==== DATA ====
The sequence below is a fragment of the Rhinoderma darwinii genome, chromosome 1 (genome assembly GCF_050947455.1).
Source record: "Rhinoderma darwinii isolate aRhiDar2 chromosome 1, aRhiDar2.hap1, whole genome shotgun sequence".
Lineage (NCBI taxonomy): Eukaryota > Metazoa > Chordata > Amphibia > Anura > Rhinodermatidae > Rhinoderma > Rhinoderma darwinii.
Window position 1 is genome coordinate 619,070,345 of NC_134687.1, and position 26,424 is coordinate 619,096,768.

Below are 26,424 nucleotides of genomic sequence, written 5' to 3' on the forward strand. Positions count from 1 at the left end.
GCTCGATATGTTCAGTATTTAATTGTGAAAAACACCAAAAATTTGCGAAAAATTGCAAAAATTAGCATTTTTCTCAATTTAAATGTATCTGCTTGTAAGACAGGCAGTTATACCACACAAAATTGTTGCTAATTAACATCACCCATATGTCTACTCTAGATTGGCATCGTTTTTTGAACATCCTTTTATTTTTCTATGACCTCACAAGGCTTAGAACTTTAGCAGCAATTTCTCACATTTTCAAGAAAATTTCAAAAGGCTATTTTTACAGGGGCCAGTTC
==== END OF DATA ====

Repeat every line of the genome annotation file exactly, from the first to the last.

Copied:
The sequence below is a fragment of the Rhinoderma darwinii genome, chromosome 1 (genome assembly GCF_050947455.1).
Source record: "Rhinoderma darwinii isolate aRhiDar2 chromosome 1, aRhiDar2.hap1, whole genome shotgun sequence".
Lineage (NCBI taxonomy): Eukaryota > Metazoa > Chordata > Amphibia > Anura > Rhinodermatidae > Rhinoderma > Rhinoderma darwinii.
Window position 1 is genome coordinate 619,070,345 of NC_134687.1, and position 26,424 is coordinate 619,096,768.

Below are 26,424 nucleotides of genomic sequence, written 5' to 3' on the forward strand. Positions count from 1 at the left end.
GCTCGATATGTTCAGTATTTAATTGTGAAAAACACCAAAAATTTGCGAAAAATTGCAAAAATTAGCATTTTTCTCAATTTAAATGTATCTGCTTGTAAGACAGGCAGTTATACCACACAAAATTGTTGCTAATTAACATCACCCATATGTCTACTCTAGATTGGCATCGTTTTTTGAACATCCTTTTATTTTTCTATGACCTCACAAGGCTTAGAACTTTAGCAGCAATTTCTCACATTTTCAAGAAAATTTCAAAAGGCTATTTTTACAGGGGCCAGTTC